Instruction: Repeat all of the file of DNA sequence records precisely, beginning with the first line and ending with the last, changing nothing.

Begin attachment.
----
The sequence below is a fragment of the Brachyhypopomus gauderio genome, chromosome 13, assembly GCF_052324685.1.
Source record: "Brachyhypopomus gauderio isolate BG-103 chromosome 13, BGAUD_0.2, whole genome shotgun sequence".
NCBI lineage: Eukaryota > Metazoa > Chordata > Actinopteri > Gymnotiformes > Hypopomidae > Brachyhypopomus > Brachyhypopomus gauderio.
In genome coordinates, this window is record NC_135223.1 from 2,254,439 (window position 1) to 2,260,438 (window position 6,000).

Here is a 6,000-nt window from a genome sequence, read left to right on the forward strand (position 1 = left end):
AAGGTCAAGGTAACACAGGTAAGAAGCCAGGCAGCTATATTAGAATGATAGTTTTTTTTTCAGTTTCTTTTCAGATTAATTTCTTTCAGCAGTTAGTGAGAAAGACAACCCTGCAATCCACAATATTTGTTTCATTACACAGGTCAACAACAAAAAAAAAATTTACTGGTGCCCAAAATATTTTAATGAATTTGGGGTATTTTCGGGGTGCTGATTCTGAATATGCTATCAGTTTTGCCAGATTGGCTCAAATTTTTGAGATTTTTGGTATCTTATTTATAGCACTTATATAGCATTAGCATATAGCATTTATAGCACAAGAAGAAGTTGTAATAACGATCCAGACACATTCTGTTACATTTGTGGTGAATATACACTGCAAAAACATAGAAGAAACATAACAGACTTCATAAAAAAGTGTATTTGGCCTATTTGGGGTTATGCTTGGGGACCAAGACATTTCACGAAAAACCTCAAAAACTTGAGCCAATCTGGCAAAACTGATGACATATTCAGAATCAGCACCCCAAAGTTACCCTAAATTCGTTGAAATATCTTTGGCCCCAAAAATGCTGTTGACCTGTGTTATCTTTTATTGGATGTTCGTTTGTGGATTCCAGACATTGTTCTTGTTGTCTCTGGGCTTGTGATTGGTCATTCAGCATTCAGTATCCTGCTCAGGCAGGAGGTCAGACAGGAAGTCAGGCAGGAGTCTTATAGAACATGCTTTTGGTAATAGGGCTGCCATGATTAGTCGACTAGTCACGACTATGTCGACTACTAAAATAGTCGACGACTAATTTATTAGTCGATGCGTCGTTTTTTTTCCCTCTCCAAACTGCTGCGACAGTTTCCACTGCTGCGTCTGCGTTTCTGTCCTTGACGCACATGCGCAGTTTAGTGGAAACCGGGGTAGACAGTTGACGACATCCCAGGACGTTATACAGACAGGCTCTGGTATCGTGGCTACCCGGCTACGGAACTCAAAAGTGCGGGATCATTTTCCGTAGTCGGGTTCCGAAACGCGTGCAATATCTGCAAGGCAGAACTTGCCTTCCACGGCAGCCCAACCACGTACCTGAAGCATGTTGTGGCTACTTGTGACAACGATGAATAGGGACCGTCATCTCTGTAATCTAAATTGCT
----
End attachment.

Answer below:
The sequence below is a fragment of the Brachyhypopomus gauderio genome, chromosome 13, assembly GCF_052324685.1.
Source record: "Brachyhypopomus gauderio isolate BG-103 chromosome 13, BGAUD_0.2, whole genome shotgun sequence".
NCBI lineage: Eukaryota > Metazoa > Chordata > Actinopteri > Gymnotiformes > Hypopomidae > Brachyhypopomus > Brachyhypopomus gauderio.
In genome coordinates, this window is record NC_135223.1 from 2,254,439 (window position 1) to 2,260,438 (window position 6,000).

Here is a 6,000-nt window from a genome sequence, read left to right on the forward strand (position 1 = left end):
AAGGTCAAGGTAACACAGGTAAGAAGCCAGGCAGCTATATTAGAATGATAGTTTTTTTTTCAGTTTCTTTTCAGATTAATTTCTTTCAGCAGTTAGTGAGAAAGACAACCCTGCAATCCACAATATTTGTTTCATTACACAGGTCAACAACAAAAAAAAAATTTACTGGTGCCCAAAATATTTTAATGAATTTGGGGTATTTTCGGGGTGCTGATTCTGAATATGCTATCAGTTTTGCCAGATTGGCTCAAATTTTTGAGATTTTTGGTATCTTATTTATAGCACTTATATAGCATTAGCATATAGCATTTATAGCACAAGAAGAAGTTGTAATAACGATCCAGACACATTCTGTTACATTTGTGGTGAATATACACTGCAAAAACATAGAAGAAACATAACAGACTTCATAAAAAAGTGTATTTGGCCTATTTGGGGTTATGCTTGGGGACCAAGACATTTCACGAAAAACCTCAAAAACTTGAGCCAATCTGGCAAAACTGATGACATATTCAGAATCAGCACCCCAAAGTTACCCTAAATTCGTTGAAATATCTTTGGCCCCAAAAATGCTGTTGACCTGTGTTATCTTTTATTGGATGTTCGTTTGTGGATTCCAGACATTGTTCTTGTTGTCTCTGGGCTTGTGATTGGTCATTCAGCATTCAGTATCCTGCTCAGGCAGGAGGTCAGACAGGAAGTCAGGCAGGAGTCTTATAGAACATGCTTTTGGTAATAGGGCTGCCATGATTAGTCGACTAGTCACGACTATGTCGACTACTAAAATAGTCGACGACTAATTTATTAGTCGATGCGTCGTTTTTTTTCCCTCTCCAAACTGCTGCGACAGTTTCCACTGCTGCGTCTGCGTTTCTGTCCTTGACGCACATGCGCAGTTTAGTGGAAACCGGGGTAGACAGTTGACGACATCCCAGGACGTTATACAGACAGGCTCTGGTATCGTGGCTACCCGGCTACGGAACTCAAAAGTGCGGGATCATTTTCCGTAGTCGGGTTCCGAAACGCGTGCAATATCTGCAAGGCAGAACTTGCCTTCCACGGCAGCCCAACCACGTACCTGAAGCATGTTGTGGCTACTTGTGACAACGATGAATAGGGACCGTCATCTCTGTAATCTAAATTGCT